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Fruit fly research reveals a thermometer brain circuit that promotes midday siesta on hot days

Current Biology (2022). DOI: 10.116/j.cub.2022.07.060″ width=”800″ height=”530″/>

Graphic abstract. Credit: Current Biology (2022). DOI: 10.116/j.cub.2022.07.060

On the hottest days of summer, you can fall asleep in the middle of the day. In some parts of the world, it is a cultural norm to schedule ‘siesta’s and close businesses during the hottest hours of the day. It turns out that biology, not just culture, is behind this.

Temperature influences the duration of human behavior, from eating and activity levels to sleep-wake cycles. We have a harder time sleeping in the summer and getting out of bed slowly on colder mornings. But the link between sensory neurons and neurons that control this cycle is not fully understood.

Neurobiologists at Northwestern University have found a few clues as to what’s going on. In a new study, published today (Aug. 17) in the journal Current Biology, researchers found that fruit flies are preprogrammed to take a nap in the middle of the day. A follow-up to their paper that identified a brain thermometer that was only active in cold weather, the new paper explores a similar “thermometer” circuit for high temperatures.

“Changes in temperature have a strong effect on the behavior of both humans and animals, signaling animals that it is time to adapt to the changing seasons,” said Marco Gallio, an associate professor of neurobiology at the Weinberg College of Arts. and Sciences. “The effect of temperature on sleep can be quite extreme, with some animals deciding to sleep in for an entire season — think of a hibernating bear — but the specific brain circuits that mediate the interaction between temperature and sleep centers remain largely unknown.”

Gallio led the research, saying fruit flies are a particularly good model for studying big questions, such as “why do we sleep?” and “what does sleep do for the brain?” because they don’t try to disturb the instinct in the same way that humans do when, for example, we travel through the night. They also enable researchers to study the influence of external signals such as light and temperature on cellular pathways.

Cells that stay on longer

The paper is the first to identify “absolute heat” receptors in a fly’s head, which respond to temperatures above about 77 degrees Fahrenheit — the fly’s preferred temperature. It turns out that the common lab fruit fly (Drosophila) has colonized almost the entire planet by forming close bonds with humans. Not surprisingly, his preferred temperature also matches that of many people.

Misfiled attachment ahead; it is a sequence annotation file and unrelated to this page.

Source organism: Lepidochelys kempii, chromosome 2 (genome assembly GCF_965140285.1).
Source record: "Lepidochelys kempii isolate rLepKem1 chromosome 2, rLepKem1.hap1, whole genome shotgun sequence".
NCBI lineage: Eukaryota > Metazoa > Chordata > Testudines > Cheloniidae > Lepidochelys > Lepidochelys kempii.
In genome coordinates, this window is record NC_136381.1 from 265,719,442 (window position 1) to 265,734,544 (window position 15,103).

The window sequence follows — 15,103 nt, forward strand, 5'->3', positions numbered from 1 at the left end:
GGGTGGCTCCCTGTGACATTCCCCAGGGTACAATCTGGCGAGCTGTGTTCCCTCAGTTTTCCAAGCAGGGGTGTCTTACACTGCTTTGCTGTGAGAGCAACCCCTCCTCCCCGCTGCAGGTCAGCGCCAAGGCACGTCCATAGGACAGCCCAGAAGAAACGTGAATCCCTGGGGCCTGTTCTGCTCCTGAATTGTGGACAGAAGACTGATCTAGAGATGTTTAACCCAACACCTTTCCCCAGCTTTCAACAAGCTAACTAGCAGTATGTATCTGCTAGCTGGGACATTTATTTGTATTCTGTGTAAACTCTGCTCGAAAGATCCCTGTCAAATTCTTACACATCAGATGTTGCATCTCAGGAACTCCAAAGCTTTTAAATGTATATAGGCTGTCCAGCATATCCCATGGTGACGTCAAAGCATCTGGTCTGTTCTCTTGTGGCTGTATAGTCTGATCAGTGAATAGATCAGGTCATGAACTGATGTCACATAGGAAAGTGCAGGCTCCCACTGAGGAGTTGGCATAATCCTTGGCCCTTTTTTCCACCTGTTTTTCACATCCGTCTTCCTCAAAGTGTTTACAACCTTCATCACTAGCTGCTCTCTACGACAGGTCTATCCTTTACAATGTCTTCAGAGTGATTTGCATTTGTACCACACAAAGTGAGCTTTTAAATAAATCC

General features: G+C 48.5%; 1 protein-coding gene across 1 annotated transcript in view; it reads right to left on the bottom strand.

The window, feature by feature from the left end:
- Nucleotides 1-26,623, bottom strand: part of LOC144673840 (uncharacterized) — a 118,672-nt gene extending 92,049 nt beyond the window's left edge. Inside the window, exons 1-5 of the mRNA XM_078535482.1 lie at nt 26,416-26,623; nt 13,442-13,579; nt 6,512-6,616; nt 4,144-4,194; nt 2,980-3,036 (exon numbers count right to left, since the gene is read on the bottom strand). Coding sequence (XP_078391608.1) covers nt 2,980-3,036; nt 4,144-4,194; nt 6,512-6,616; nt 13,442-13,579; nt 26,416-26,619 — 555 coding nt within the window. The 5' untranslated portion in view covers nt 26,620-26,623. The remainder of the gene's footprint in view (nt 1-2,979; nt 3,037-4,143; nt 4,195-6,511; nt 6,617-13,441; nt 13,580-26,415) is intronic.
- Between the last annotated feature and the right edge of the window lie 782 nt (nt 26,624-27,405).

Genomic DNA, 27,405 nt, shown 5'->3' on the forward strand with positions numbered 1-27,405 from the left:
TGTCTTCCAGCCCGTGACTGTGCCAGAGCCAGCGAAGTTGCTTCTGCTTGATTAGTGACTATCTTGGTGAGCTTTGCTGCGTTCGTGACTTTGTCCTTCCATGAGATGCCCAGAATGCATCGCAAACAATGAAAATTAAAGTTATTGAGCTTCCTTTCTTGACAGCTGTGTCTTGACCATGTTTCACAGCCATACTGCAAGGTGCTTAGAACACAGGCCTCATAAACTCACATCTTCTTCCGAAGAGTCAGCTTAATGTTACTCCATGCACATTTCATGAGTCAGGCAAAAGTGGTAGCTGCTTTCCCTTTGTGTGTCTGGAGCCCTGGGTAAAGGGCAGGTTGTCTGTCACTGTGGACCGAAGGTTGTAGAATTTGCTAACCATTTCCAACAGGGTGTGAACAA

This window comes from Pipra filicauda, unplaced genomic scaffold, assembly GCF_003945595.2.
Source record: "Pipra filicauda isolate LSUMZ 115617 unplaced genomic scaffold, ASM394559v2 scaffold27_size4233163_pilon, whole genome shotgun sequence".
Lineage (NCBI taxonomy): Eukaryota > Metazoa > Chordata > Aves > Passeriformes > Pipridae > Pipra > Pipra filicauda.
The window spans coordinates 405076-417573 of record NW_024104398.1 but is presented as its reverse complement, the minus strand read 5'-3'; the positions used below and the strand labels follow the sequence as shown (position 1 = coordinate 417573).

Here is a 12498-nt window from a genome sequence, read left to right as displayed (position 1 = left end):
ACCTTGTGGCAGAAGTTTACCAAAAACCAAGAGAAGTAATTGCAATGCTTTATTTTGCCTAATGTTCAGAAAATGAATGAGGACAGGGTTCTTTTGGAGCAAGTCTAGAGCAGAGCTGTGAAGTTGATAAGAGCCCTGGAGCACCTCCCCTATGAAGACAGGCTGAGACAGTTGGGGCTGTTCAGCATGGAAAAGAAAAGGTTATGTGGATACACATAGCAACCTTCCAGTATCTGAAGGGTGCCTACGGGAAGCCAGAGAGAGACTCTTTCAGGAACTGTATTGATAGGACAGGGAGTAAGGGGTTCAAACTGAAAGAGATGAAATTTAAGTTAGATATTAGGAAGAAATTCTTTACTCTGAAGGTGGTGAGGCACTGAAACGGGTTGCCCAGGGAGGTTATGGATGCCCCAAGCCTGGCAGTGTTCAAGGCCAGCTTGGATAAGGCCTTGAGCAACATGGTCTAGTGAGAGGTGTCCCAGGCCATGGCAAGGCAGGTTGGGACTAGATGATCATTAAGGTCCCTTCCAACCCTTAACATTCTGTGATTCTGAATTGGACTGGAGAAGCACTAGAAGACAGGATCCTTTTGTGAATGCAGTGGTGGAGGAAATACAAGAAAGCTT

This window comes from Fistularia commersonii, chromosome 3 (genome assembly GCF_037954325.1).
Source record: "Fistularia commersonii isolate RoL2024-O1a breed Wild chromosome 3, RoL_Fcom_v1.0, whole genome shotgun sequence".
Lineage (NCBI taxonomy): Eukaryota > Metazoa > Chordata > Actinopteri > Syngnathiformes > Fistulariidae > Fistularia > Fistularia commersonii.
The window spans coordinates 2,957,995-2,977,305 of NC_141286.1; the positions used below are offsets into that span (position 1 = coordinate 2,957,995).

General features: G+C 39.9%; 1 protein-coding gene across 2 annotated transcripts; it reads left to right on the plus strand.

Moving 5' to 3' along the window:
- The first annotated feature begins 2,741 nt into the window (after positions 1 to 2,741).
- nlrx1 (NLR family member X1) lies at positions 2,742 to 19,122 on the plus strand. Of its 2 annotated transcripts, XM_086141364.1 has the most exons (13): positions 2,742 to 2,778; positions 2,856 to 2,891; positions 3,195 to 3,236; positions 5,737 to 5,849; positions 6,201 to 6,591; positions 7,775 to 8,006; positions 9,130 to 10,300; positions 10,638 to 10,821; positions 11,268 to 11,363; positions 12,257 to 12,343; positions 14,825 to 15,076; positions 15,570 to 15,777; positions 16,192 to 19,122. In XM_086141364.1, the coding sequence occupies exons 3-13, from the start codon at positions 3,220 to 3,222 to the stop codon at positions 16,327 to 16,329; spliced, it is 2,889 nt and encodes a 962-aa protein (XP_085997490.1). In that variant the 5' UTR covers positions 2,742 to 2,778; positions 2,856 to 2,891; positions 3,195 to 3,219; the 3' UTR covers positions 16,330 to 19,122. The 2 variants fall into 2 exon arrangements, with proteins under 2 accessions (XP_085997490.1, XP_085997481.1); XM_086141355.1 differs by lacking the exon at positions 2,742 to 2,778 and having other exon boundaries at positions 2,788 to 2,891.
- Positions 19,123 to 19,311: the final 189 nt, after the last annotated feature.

Just as they expected based on the results of their previous paper on cold temperatures, researchers found that brain neurons that receive information about heat are part of the broader system that regulates sleep. When the warm circuit, which runs parallel to the cold circuit, is active, the target cells that promote midday sleep stay on longer. This results in an increase in midday sleep that keeps flies away from the hottest part of the day.

The study was made possible by a 10-year initiative that produced the first completed map of neural connections in an animal (a fly), the connectome. With the connectome, researchers have access to a computer system that tells them all the possible brain connections for each of the fly’s ~100,000 brain cells. But even with this extremely detailed roadmap, researchers still have to figure out how information in the brain moves from point A to B. This article will help fill that gap.

The different warm versus cold temperature circuits make sense to Gallio, because “hot and cold temperatures can have very different effects on physiology and behavior,” he said. This separation may also reflect evolutionary processes based on Earth’s heat and cold cycles. For example, based on this work, the possibility can now be explored that brain centers for sleep are targeted directly at humans by a specific sensory circuit.

Next steps

Next, Gallio’s team hopes to figure out the common goals of the cold and warm circuits, to discover how each might affect sleep.

“We identified one neuron that could be a site of integration for the effects of hot and cold temperatures on sleep and activity in Drosophila,” said Michael Alpert, the paper’s lead author and a postdoctoral researcher in the Gallio lab. “This would be the start of interesting follow-up studies.”

Gallio added that the team is interested in looking at the long-term effects of temperature on behavior and physiology to understand the impact of global warming, and how adaptable species can change.

“People can choose to take an afternoon nap on a hot day, and in some parts of the world this is a cultural norm, but what do you choose and what is programmed into you?” said Gallio. “Of course it’s not cultured in flies, so there could be a very strong underlying biological mechanism that is being overlooked in humans.”

An idea why it’s so hard to wake up on a cold winter morning

More information:
Michael H. Alpert et al, A high temperature thermometer circuit adapts Drosophila behavior to sustained heat, Current Biology (2022). DOI: 10.116/j.cub.2022.07.060

Dominic D. Frank et al, Early integration of temperature and humidity stimuli in the Drosophila brain, Current Biology (2017). DOI: 10.116/j.cub.2017.06.077

Provided by Northwestern University

Quote: Fruit fly research reveals a thermometer brain circuit that promotes midday siesta on hot days (2022, August 17), retrieved August 17, 2022 from https://phys.org/news/2022-08-fruit-reveals -thermometer-brain-circuit. html

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